Many people envision Lithuania as a country caught in the past, still dotted with old fashioned villages, devoid of advanced technology and full of poor and starving people left over from multiple occupations during the World Wars and the Cold War. Yet these stereotypes and initial assumptions are sorely misleading. As a renewed independent nation fewer than 30 years old, Lithuania has quickly established a growing economy. Though hunger is a minimal problem compared to many other issues in Lithuania, it is still part of a larger cycle of poverty, so it is important to continue decreasing hunger in Lithuania and other developing countries.
Though about 22 percent of Lithuania’s population lives below the poverty line, very few live in extreme poverty. Since poverty is relatively low, most people can obtain the necessary resources to survive. Hunger in Lithuania greatly decreased since independence. The country’s Global Hunger Index score dropped from 9.4 in 1995 to below 5 in 2015. This Index is designed to measure global hunger and the changes in hunger rates from year to year in developing countries. In 2015, Lithuania was one of only 13 developing countries to have a score less than 5.
Other statistics demonstrate the success of decreasing hunger in Lithuania as well. Between 1994 and 1996, 4.6 percent of the population was undernourished compared to only 1.4 percent between 2014 and 2016. Child wasting (children suffering from a low weight for their height) and child stunting (children at a low height for their age) are both indications of chronic malnutrition, and they each decreased by more than half from 1995 to 2015.
These improvements are important to celebrate, but it is also important to address those who are part of the small percentage still affected by malnutrition and hunger in Lithuania. For those who are hungry, the good news is that the depth of hunger in Lithuania is low, sitting at an average of 120 calories. This means that those who are hungry and undernourished have 120 fewer calories per day than their body needs to maintain body weight and properly perform activities.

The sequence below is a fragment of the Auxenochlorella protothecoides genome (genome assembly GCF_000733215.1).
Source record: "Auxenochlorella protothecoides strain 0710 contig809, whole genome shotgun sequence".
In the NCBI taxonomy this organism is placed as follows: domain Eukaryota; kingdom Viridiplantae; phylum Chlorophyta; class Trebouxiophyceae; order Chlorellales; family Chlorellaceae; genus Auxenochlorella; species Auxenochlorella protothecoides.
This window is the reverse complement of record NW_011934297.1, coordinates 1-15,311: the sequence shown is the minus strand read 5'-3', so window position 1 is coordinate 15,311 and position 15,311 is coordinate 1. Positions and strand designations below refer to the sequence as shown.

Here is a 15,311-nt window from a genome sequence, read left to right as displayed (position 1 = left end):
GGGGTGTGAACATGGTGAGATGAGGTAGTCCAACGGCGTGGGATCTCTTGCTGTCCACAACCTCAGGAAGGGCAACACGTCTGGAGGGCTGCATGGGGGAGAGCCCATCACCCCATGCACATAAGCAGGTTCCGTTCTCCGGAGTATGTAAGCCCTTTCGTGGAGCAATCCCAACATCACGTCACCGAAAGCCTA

The depth of hunger is similar in many developed countries, such as South Korea and Finland, both at 130, or Germany at 110. The comparable depths of hunger indicate that the intensity of food deprivation is small and on a similar level as countries with many more resources. However, the knowledge that hunger in Lithuania is similar to hunger in Germany is little comfort to those who go about their days dealing with rumbling bellies and the unpleasant effects of too little food.
In Lithuania, and other countries as well, one of the key methods to reduce the number of hungry people is to deal with poverty as a whole. Improving the economy, creating more job opportunities, and increasing job pay and equality are all important steps to continue to fight hunger in Lithuania. The unemployment rate is relatively low at 7.9 percent, comparable to Canada’s rate of 7.1 percent, but continuing to expand the economy and create new jobs can help decrease Lithuania’s poverty, and in doing so, further shrink hunger rates.
Lithuania is already ranked number 15 on the Forbes list of best countries for business, and many prospective businesses set their sights on Lithuania due to the country’s existing business reputation, its strategic location and the high rates of citizens’ talent and education. This means that the economy will likely grow and increase job opportunities, without a drastic change. The growing economy will also allow the minimum wage to increase, and providing paid leave and pay equity will also help lessen poverty. These are only a few ways that Lithuania can reduce poverty, and less poverty will mean that even fewer people in Lithuania will go hungry.
– Rachael Lind